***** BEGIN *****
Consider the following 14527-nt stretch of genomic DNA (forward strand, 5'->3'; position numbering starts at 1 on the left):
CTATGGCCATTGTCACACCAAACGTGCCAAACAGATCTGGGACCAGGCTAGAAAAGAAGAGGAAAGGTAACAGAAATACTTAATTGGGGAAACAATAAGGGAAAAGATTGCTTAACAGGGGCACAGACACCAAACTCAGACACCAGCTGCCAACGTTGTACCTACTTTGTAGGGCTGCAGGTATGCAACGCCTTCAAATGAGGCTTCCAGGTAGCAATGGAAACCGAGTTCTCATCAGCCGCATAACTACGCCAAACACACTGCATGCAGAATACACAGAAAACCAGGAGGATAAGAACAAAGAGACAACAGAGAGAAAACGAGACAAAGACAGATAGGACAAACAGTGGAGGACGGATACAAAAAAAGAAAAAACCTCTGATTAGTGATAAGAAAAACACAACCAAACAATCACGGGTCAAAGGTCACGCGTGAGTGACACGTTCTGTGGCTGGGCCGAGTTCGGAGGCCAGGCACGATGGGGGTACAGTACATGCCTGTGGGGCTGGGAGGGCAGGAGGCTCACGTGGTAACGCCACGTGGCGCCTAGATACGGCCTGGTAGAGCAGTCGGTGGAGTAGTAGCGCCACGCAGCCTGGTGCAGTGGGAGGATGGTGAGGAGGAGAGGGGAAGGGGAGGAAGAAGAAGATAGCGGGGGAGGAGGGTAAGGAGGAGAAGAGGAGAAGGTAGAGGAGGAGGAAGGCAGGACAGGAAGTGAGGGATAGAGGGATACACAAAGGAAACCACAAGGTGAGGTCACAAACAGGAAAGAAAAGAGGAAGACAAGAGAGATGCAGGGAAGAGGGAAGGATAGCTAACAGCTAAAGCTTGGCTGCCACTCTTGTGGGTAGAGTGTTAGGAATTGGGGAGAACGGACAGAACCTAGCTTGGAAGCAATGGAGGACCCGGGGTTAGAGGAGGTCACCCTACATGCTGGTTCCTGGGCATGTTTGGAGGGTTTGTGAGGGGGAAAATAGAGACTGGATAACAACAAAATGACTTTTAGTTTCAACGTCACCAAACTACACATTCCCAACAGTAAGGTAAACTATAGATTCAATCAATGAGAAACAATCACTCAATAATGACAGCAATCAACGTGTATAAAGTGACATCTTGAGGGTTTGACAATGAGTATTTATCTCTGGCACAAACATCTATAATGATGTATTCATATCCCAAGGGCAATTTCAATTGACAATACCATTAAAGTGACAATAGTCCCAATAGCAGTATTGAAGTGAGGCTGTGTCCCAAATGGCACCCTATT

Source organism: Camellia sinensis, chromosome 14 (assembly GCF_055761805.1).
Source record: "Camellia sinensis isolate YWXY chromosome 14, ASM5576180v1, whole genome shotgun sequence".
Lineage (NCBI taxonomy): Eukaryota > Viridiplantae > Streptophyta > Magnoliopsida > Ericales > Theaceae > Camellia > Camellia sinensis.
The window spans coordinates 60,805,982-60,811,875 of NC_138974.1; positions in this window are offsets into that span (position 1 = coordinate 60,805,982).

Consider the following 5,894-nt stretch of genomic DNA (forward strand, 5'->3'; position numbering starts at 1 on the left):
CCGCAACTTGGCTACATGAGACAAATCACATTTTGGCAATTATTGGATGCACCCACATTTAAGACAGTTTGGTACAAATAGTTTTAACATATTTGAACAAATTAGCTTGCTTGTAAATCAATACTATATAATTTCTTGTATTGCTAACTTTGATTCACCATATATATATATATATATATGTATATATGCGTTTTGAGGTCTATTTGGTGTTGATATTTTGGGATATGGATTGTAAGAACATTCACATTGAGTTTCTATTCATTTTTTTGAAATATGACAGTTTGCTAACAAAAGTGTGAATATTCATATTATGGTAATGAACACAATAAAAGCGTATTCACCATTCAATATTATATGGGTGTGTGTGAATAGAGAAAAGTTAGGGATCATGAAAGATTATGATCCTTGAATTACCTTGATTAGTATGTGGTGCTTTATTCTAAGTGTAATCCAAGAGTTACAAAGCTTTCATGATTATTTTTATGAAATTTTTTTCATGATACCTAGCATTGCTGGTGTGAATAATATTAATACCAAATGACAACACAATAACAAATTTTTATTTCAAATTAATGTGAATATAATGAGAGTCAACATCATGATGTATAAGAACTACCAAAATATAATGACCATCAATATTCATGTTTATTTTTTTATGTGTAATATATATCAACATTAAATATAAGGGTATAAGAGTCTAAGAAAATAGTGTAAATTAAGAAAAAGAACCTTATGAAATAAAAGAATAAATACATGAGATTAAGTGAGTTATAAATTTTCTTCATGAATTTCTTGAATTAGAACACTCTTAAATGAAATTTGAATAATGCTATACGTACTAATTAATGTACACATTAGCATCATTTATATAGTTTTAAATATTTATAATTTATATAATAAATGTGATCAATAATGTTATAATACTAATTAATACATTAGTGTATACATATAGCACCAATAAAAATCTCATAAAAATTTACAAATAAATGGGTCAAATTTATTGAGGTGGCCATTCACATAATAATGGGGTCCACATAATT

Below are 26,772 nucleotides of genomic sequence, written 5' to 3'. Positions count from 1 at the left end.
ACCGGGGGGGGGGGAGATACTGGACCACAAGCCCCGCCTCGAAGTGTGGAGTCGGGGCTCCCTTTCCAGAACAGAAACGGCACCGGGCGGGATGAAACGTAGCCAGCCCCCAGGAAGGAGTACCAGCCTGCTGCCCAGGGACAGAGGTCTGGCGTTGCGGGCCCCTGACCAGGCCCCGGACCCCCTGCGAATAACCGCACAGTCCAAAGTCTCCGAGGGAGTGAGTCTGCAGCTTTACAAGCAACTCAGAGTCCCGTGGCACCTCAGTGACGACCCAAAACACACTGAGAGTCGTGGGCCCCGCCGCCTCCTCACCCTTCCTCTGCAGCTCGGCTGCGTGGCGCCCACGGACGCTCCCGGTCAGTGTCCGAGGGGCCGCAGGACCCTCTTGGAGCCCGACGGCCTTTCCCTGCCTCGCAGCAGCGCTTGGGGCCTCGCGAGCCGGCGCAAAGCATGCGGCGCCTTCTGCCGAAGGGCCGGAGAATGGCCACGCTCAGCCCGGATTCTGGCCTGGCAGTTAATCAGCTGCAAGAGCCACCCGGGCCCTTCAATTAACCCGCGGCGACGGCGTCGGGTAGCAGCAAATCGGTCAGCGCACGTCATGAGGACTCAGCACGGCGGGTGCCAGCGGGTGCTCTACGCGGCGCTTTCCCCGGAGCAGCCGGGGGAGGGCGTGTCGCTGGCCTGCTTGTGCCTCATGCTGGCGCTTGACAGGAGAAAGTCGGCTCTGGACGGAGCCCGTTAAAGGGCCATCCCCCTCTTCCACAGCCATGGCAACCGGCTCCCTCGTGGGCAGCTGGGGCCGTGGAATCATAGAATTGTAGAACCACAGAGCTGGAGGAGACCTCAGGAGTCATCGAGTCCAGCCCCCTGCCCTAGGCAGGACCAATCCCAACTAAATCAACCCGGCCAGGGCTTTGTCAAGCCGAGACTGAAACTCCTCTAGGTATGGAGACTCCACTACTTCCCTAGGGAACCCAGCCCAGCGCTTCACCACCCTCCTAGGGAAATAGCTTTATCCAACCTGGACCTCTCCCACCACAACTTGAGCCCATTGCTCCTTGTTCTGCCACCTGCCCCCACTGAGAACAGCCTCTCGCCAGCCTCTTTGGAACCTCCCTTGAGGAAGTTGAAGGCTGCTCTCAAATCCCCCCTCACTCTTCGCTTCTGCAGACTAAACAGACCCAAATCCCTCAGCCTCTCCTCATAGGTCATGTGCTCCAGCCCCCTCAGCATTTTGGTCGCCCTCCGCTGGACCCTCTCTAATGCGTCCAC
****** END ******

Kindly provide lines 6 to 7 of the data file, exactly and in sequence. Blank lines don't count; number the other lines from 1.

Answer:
The window spans coordinates 60,805,982-60,811,875 of NC_138974.1; positions in this window are offsets into that span (position 1 = coordinate 60,805,982).

Consider the following 5,894-nt stretch of genomic DNA (forward strand, 5'->3'; position numbering starts at 1 on the left):